As cat and dog parents we’re always looking for new, delicious ways to motivate our pets. Each day there’s something new to learn about the different foods that can benefit our pets but not all information is good information. Whether you’re giving them table scraps or fresh produce as treats, there are some important things to know and specific foods you must avoid.
Dangerous Foods for Cats and Dogs
Although chocolate is the most well-known of the banned foods, few realize it’s toxic for both cats and dogs. Chocolate naturally contains theobromine and caffeine, two chemicals that our pets simply cannot handle. These compounds can cause severe heart, liver, and digestion problems. As a general rule: the darker the chocolate, the greater the risk. White chocolate is the least dangerous, followed by milk chocolate; dark chocolate and baker’s chocolate are by-far the most deadly.
While many fruits are completely safe for pets, the vast majority of the pits and leaves are not. Interestingly, many fruit stems and seeds contain highly toxic compounds (such as cyanide) that our pet partners metabolize more quickly. Make sure to only give the flesh of any fruit and remove all seeds, stems, leaves, pits, and cores. This includes parts from apples, apricots, cherries, peach pits, tomato leaves/stems, rhubarb leaves, and even potato leaves/stems.
When it comes to celebrating, it can be tempting to want to include everyone in the festivities, even your party pupper or crazy kitty. No matter how tempting, giving your furry pal an alcoholic drink is a bad idea. Alcohol is highly toxic to dogs and cats, causing issues with vomiting, diarrhea, tremors and trouble breathing.
Garlic and Onions According to the ASPCA, nearly all species of garlic and onions are toxic for cats and dogs; including onion/garlic powder and chives. Due to a toxin called N-propyl disulfide The same compound that causes your eyes to water can lead to serious complications in four-footed creatures. This includes vomiting, bloody urine, acute weakness, irregular heart rate, and severe breakdown of red blood cells. Pay close attention to these foods during barbeques and remember, mustard is also dangerous for pets.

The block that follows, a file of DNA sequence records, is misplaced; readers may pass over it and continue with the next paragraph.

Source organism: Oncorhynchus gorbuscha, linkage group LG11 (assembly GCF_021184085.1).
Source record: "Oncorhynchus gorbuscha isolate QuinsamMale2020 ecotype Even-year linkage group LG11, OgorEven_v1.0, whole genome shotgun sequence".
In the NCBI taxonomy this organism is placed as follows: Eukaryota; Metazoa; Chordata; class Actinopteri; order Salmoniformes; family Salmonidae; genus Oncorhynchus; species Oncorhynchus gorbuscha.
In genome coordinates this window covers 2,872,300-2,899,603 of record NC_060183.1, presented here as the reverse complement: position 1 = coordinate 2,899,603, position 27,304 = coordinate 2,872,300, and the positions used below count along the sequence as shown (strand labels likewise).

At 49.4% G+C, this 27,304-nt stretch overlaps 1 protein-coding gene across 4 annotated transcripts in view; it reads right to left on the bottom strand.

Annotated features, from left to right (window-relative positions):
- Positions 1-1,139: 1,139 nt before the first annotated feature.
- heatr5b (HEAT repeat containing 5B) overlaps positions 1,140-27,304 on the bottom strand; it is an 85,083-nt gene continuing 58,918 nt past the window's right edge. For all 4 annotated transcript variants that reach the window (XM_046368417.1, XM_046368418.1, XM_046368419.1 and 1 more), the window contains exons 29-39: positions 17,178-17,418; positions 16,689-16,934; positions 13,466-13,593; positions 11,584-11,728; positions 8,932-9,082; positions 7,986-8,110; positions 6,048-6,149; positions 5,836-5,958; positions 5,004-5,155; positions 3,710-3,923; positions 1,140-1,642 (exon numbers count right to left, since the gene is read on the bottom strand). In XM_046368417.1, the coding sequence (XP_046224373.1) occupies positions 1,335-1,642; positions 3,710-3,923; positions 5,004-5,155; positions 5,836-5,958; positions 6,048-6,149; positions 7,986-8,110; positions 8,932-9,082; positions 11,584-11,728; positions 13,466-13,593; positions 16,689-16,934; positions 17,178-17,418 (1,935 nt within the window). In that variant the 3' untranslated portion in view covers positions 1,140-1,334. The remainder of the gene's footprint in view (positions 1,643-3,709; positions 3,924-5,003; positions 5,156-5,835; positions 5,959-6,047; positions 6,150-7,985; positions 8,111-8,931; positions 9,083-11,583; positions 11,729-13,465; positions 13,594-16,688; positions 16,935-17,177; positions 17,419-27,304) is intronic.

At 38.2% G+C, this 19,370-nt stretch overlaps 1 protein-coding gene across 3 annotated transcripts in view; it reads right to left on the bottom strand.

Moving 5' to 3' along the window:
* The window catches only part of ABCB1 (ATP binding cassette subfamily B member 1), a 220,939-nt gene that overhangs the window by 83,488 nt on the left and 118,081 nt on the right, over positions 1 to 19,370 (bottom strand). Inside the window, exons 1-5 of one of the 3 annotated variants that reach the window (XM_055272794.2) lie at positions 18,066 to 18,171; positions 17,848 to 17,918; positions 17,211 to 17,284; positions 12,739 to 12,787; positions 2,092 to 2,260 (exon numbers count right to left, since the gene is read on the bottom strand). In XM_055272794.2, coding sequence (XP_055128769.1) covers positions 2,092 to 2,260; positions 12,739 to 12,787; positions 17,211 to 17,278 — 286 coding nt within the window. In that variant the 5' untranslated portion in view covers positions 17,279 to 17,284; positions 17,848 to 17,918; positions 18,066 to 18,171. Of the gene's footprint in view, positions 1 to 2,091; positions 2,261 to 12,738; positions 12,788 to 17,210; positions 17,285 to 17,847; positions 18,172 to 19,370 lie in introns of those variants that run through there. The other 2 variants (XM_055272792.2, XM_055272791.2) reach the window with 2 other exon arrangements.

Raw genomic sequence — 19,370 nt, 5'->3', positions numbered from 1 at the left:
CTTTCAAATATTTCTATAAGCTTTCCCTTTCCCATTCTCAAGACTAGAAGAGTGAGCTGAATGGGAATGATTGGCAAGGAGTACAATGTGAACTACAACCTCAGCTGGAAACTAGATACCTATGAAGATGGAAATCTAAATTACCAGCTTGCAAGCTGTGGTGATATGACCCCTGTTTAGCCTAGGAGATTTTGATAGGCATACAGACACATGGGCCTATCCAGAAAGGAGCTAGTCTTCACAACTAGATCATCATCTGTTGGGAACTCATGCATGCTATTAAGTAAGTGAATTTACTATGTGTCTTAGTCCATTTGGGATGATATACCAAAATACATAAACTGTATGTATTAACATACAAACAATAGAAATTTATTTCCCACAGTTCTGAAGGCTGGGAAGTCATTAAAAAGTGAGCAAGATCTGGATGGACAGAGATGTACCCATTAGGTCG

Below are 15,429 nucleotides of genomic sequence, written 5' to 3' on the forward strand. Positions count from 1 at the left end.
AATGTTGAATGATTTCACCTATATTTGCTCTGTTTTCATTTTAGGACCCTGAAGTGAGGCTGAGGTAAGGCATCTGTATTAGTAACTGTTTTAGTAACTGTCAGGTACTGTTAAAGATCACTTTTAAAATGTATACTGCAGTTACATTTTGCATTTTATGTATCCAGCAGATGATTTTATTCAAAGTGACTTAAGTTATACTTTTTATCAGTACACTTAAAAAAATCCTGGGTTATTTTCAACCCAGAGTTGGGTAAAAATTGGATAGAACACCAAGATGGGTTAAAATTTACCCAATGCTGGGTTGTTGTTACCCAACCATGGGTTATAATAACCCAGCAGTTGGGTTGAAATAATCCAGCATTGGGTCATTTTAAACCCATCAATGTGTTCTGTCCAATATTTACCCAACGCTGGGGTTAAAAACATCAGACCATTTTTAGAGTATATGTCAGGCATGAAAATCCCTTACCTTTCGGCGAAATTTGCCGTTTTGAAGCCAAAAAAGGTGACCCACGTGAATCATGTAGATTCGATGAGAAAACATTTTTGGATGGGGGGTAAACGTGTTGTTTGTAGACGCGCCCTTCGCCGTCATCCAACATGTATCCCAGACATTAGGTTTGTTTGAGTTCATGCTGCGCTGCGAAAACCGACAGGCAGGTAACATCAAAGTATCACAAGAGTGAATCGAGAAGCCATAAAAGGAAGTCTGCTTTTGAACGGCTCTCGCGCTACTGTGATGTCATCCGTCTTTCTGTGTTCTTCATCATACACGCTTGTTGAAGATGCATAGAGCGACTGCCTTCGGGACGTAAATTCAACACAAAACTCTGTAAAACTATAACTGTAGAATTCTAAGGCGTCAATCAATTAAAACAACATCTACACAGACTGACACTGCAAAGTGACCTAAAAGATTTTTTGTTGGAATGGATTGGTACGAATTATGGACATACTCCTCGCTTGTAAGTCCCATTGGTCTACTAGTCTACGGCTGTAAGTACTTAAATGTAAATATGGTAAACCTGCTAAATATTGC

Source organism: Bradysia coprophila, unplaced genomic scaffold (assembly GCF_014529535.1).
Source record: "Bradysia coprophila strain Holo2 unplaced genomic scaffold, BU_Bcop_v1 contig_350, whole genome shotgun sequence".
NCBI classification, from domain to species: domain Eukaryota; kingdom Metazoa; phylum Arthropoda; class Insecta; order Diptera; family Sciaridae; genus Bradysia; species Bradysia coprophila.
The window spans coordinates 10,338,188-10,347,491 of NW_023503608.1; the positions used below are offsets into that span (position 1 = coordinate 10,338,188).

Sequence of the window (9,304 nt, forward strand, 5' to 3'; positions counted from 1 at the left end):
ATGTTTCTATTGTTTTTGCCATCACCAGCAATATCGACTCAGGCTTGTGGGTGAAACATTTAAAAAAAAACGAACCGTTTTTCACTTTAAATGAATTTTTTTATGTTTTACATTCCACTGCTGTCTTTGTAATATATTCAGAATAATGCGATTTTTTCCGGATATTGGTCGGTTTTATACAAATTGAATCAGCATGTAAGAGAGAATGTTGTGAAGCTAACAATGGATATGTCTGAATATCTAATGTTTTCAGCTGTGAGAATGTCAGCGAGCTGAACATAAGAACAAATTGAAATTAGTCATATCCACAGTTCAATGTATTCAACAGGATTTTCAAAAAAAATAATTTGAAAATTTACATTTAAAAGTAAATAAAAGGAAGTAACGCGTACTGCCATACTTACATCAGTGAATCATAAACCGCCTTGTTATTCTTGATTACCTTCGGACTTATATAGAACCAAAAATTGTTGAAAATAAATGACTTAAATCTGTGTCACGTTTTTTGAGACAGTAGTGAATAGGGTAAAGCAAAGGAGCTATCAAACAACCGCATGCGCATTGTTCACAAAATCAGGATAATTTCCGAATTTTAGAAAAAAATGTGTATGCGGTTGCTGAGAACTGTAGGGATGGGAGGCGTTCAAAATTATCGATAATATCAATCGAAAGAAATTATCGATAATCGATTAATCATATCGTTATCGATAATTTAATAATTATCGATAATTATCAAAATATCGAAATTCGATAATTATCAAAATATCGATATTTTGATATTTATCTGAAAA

Though it seems obvious not to feed your pet Sweet’N Low, you would be surprised how many products have xylitol. Xylitol is a common artificial sweetener found in countless candies and gums that causes subtle releases of insulin in many species. Cats and dogs suffering from insulin imbalance are vulnerable to liver failure. Avoid giving any fuzzy friends candy and be cautious of discarded gum.
Nuts are often a go-to snack for humans. Nutrient-rich and low-carb, nuts are a common weight-loss food that boosts energy while providing a good source of fiber. Unfortunately, this isn’t true for our canine and feline friends. These high-fat treats can cause upset stomach and severe toxicity, depending on the type of nut. Macadamia nuts can cause temporary paralysis!
Amazingly, grapes and raisins contain a mystery compound that causes kidney failure in dogs and sometimes cats. Despite knowing almost nothing about the toxin, veterinarians agree that raisins and grapes should be avoided at all cost. Be extra cautious of foods that like to sneak in raisins, such as trail mix, granola, and baked goods.